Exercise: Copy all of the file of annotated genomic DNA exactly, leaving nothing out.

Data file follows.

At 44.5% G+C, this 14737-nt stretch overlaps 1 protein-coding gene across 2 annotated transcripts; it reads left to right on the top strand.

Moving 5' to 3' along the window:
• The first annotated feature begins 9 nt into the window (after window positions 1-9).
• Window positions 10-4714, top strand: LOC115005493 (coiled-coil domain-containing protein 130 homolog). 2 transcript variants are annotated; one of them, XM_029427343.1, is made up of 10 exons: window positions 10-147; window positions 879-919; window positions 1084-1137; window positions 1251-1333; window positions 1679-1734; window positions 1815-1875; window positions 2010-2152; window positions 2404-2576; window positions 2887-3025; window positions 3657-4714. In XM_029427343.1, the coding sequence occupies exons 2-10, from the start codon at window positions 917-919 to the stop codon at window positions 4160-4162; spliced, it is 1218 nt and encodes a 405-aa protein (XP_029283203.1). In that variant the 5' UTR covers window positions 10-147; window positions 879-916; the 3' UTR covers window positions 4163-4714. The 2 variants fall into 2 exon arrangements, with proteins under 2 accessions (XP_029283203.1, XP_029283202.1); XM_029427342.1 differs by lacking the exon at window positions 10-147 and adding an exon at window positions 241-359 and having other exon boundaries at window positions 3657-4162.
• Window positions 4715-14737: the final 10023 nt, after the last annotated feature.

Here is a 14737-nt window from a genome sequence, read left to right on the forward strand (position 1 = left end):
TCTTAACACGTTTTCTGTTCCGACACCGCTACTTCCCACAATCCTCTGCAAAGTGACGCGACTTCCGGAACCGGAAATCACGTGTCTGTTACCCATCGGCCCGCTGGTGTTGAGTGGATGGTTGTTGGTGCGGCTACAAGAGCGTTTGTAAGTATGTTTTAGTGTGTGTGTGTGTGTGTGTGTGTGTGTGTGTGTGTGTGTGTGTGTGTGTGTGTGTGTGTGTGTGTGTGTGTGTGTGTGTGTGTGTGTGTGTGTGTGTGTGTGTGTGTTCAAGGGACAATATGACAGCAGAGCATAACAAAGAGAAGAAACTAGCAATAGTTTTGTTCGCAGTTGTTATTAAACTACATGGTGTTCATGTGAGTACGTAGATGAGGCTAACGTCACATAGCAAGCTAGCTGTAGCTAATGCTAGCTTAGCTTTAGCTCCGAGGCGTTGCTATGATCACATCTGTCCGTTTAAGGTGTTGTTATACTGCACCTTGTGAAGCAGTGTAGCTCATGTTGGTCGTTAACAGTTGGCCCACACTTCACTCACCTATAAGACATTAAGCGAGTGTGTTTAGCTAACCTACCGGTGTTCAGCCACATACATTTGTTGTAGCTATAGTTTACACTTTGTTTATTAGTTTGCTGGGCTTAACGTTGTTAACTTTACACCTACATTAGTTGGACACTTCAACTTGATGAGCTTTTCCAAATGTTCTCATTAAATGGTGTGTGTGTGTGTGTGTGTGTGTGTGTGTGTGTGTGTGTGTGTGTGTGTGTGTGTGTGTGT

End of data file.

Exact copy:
At 44.5% G+C, this 14737-nt stretch overlaps 1 protein-coding gene across 2 annotated transcripts; it reads left to right on the top strand.

Moving 5' to 3' along the window:
• The first annotated feature begins 9 nt into the window (after window positions 1-9).
• Window positions 10-4714, top strand: LOC115005493 (coiled-coil domain-containing protein 130 homolog). 2 transcript variants are annotated; one of them, XM_029427343.1, is made up of 10 exons: window positions 10-147; window positions 879-919; window positions 1084-1137; window positions 1251-1333; window positions 1679-1734; window positions 1815-1875; window positions 2010-2152; window positions 2404-2576; window positions 2887-3025; window positions 3657-4714. In XM_029427343.1, the coding sequence occupies exons 2-10, from the start codon at window positions 917-919 to the stop codon at window positions 4160-4162; spliced, it is 1218 nt and encodes a 405-aa protein (XP_029283203.1). In that variant the 5' UTR covers window positions 10-147; window positions 879-916; the 3' UTR covers window positions 4163-4714. The 2 variants fall into 2 exon arrangements, with proteins under 2 accessions (XP_029283203.1, XP_029283202.1); XM_029427342.1 differs by lacking the exon at window positions 10-147 and adding an exon at window positions 241-359 and having other exon boundaries at window positions 3657-4162.
• Window positions 4715-14737: the final 10023 nt, after the last annotated feature.

Here is a 14737-nt window from a genome sequence, read left to right on the forward strand (position 1 = left end):
TCTTAACACGTTTTCTGTTCCGACACCGCTACTTCCCACAATCCTCTGCAAAGTGACGCGACTTCCGGAACCGGAAATCACGTGTCTGTTACCCATCGGCCCGCTGGTGTTGAGTGGATGGTTGTTGGTGCGGCTACAAGAGCGTTTGTAAGTATGTTTTAGTGTGTGTGTGTGTGTGTGTGTGTGTGTGTGTGTGTGTGTGTGTGTGTGTGTGTGTGTGTGTGTGTGTGTGTGTGTGTGTGTGTGTGTGTGTGTGTGTGTGTGTGTGTTCAAGGGACAATATGACAGCAGAGCATAACAAAGAGAAGAAACTAGCAATAGTTTTGTTCGCAGTTGTTATTAAACTACATGGTGTTCATGTGAGTACGTAGATGAGGCTAACGTCACATAGCAAGCTAGCTGTAGCTAATGCTAGCTTAGCTTTAGCTCCGAGGCGTTGCTATGATCACATCTGTCCGTTTAAGGTGTTGTTATACTGCACCTTGTGAAGCAGTGTAGCTCATGTTGGTCGTTAACAGTTGGCCCACACTTCACTCACCTATAAGACATTAAGCGAGTGTGTTTAGCTAACCTACCGGTGTTCAGCCACATACATTTGTTGTAGCTATAGTTTACACTTTGTTTATTAGTTTGCTGGGCTTAACGTTGTTAACTTTACACCTACATTAGTTGGACACTTCAACTTGATGAGCTTTTCCAAATGTTCTCATTAAATGGTGTGTGTGTGTGTGTGTGTGTGTGTGTGTGTGTGTGTGTGTGTGTGTGTGTGTGTGTGTGT